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January 30, 2003
Chow urges Ontario government to use federal money for Toronto child care
The Ontario government's underfunding is eroding Toronto's child care system
yet it refuses to use available federal funds to help reverse the damage,
Councillor Olivia Chow, Chair of Toronto's Community Services Committee told
the Legislature's Standing Committee on Finance and Economic Affairs pre-budget
consultation session today.

"Toronto's child care system is at risk," said Chow. "We are experiencing
severe financial stress and facing rapid service decline. There is an urgent
need for new provincial funding to stabilize and preserve our program, prevent
further service erosion and enable us to sustain the program."

Chow urged Ontario to use funds from the Government of Canada's Early Childhood
Development Initiative (ECDI) to support child care, as every other province
has done. Figures cited by the Minister of Community, Family and Children's
Services indicate that $113 million is unallocated and available after the
first two years of ECDI operation.

Since 1999, Ontario has cut its annual base funding for Toronto's child care
program by $11.8 million. As a result, Toronto is at its lowest level of
subsidized spaces since 1992. No new spaces have been created since 1997 and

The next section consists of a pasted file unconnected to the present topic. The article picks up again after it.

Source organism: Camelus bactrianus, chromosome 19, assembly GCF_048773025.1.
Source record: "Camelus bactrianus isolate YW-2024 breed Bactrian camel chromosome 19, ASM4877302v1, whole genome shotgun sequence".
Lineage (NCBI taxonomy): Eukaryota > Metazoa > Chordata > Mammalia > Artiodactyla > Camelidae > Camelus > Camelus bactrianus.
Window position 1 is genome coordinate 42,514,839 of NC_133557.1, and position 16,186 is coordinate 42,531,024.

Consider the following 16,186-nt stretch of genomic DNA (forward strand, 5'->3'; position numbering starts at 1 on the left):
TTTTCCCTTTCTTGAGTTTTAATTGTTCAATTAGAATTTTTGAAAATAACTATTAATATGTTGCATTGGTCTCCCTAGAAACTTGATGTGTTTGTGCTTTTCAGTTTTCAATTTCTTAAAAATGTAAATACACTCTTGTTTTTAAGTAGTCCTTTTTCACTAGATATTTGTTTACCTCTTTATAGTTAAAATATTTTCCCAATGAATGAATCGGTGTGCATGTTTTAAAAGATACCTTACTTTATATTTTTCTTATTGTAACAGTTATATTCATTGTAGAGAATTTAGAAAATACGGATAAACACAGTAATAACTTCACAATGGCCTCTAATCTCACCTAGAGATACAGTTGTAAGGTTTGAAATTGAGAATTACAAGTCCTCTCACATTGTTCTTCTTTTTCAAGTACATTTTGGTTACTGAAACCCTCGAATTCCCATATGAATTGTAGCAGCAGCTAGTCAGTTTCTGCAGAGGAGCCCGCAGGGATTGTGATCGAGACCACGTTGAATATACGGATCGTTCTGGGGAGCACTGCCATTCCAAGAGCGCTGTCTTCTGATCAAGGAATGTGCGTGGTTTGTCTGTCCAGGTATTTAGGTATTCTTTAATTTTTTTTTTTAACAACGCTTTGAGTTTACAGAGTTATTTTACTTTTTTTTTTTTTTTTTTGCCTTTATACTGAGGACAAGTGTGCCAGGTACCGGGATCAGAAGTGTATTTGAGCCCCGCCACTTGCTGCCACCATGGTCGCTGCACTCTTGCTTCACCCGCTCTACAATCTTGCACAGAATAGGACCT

1,616 subsidized spaces have been cut in 2002. Another 700 subsidized spaces
may be cut this year while the waiting list for space grows by 500 a month.

"Ontario has refused without explanation to use any of its share to stabilize,
improve and expand licensed child care anywhere in Ontario," said Chow. "We are
asking the province to reverse this 'anything but child care' policy that
guides the allocation of ECDI funds."

Chow urged Ontario to commit immediately $18.6 million of the funds left over
from the federal government's Early Childhood Development Initiative (ECDI) to
ensure that child care continues to be available to Toronto families. Ontario
is the only province not using the funds to strengthen child care programs. The
funds will help to stabilize current service levels and restore lost spaces.
Chow also urged Ontario's participation in a national child care program.

"The ability of parents to work on a sustained basis as well as the lives of
young children will be adversely affected if we do not act together. Reduced
funding lessens the good outcomes for children, families and the community.
Without increased provincial government support, the system will be eroded
beyond repair and there will not be there to serve those who need it most,"
said Chow.

Toronto's position paper on provincial government funding of child care,
Preserving Child Care in Toronto: The Case for New Ontario Government Funding,
is available at

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